But to date, the implications of blood pressure variability on cardiovascular outcomes have largely been ignored by researchers and clinicians alike. Novel cuffless wearable technologies might provide a detailed assessment of the 24 h blood pressure profile and behaviour over weeks or months. These devices offer many advantages for researchers and patients compared with traditional blood pressure monitors, but their accuracy and utility remain uncertain.

Ambulatory Blood Pressure Monitoring (ABPM)

Ambulatory blood pressure monitoring (ABPM) utilising a photoplethysmography (PPG) sensor offers a wealth of information that surpasses the insights gained from a single clinical blood pressure reading. Unlike the isolated snapshot provided by a single measurement, ABPM with a PPG sensor records blood pressure levels continuously over a span of 24 hours or more. This extended monitoring period captures the dynamic nature of blood pressure , revealing patterns and fluctuations that may remain concealed during a brief clinic visit. These fluctuations can include nocturnal dips and morning surges, which are vital indicators of a person's cardiovascular health.

Moreover, ABPM with PPG enables the assessment of blood pressure in real-life settings, reflecting a person's blood pressure during daily activities, exercise, rest, and sleep. This holistic perspective offers a more accurate representation of an individual's blood pressure profile, reducing the potential white coat effect—a phenomenon where blood pressure rises due to the anxiety of being in a clinical environment. By obtaining data outside the clinical setting, healthcare professionals can make more informed decisions about hypertension diagnosis and treatment adjustments.

Furthermore, the continuous monitoring provided by PPG-based ABPM allows for the early detection of masked hypertension or white coat hypertension. Masked hypertension refers to individuals who exhibit normal blood pressure in clinical settings but experience elevated readings during routine activities. Conversely, white coat hypertension occurs when a person's blood pressure is elevated solely during clinic visits due to anxiety. Identifying these conditions is crucial for preventing misdiagnosis and ensuring appropriate treatment strategies. In essence, the comprehensive and extended data offered by ambulatory blood pressure readings using a PPG sensor paint a more accurate and insightful picture of an individual's cardiovascular health, enhancing diagnostic accuracy and personalised medical interventions.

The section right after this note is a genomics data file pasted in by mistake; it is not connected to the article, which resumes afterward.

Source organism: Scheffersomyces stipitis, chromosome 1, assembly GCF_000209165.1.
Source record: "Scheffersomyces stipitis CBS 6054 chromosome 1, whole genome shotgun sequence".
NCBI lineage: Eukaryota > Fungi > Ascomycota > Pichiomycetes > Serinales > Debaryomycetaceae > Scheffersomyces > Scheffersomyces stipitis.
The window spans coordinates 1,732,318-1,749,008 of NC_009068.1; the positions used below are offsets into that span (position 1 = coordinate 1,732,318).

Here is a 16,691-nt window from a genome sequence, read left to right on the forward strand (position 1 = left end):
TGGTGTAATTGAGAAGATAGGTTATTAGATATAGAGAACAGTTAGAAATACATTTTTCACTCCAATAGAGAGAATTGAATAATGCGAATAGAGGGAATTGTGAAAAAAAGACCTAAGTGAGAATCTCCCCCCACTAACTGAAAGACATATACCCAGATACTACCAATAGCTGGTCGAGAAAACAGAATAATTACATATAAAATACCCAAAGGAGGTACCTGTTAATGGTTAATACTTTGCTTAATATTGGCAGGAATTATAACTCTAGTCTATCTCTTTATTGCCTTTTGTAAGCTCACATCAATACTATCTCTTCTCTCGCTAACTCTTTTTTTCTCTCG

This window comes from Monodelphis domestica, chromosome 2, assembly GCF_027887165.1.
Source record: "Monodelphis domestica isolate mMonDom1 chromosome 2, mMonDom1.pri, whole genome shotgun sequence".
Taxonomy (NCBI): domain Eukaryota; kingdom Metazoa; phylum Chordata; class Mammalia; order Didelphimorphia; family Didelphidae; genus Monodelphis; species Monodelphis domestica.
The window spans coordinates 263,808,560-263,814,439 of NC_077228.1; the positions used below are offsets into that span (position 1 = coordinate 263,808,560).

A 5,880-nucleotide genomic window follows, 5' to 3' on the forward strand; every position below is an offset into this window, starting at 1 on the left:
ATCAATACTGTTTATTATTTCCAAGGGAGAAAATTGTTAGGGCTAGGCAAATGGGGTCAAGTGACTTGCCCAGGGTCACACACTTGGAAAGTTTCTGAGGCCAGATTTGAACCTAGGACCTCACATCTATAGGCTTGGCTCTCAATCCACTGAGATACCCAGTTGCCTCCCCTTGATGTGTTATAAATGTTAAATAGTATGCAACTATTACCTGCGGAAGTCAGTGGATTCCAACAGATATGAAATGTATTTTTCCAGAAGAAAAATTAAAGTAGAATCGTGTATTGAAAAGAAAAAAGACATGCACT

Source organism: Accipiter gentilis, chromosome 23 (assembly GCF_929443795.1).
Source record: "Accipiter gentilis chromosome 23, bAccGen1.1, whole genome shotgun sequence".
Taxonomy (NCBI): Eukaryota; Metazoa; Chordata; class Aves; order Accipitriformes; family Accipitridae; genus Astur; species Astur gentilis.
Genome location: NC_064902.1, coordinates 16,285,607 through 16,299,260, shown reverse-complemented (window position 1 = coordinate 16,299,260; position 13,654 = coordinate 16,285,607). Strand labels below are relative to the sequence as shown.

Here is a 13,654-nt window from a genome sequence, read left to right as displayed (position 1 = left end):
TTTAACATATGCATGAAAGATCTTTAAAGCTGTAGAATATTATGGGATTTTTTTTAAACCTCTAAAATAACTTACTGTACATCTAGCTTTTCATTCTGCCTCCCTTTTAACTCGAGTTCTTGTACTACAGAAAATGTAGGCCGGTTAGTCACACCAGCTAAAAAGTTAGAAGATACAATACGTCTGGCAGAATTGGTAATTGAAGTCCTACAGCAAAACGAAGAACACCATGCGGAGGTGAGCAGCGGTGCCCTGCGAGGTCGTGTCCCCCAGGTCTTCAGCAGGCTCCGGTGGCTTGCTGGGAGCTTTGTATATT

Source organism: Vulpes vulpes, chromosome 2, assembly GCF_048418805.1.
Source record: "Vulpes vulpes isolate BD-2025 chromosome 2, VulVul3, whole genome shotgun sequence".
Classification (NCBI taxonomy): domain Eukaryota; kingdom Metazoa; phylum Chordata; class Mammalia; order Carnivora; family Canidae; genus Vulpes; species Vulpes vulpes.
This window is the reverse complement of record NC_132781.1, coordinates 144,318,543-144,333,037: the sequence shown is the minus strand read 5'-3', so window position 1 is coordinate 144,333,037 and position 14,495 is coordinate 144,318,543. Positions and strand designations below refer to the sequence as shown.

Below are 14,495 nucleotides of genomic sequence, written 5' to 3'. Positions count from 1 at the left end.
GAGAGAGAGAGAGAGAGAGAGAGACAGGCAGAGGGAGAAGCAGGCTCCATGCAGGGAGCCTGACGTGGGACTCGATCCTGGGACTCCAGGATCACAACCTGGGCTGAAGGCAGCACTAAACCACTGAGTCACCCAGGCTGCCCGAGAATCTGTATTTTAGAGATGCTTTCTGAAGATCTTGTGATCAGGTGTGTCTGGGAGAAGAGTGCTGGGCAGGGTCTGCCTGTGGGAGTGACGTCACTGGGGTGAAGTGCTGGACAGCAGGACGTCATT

Trends Supporting Ambulatory Vitals Monitoring:

Advancements in Wearable Technology: Wearable devices, such as smartwatches, fitness trackers, and patches, have been rapidly evolving. These devices are capable of continuously monitoring various vital signs, such as heart rate, blood pressure, and even ECG. As technology improves, these wearables could become more accurate and capable of tracking a wider range of health metrics.

Preventive Healthcare: There's a growing emphasis on preventive healthcare. Continuous monitoring of vitals can help individuals and healthcare providers detect anomalies and potential health issues at an early stage, allowing for timely interventions and improved health outcomes.

Chronic Disease Management: Many chronic conditions, such as hypertension, diabetes, and cardiovascular diseases, require regular monitoring of vital signs. Ambulatory monitoring can provide healthcare professionals with a more comprehensive and accurate view of a patient's health status, leading to better disease management.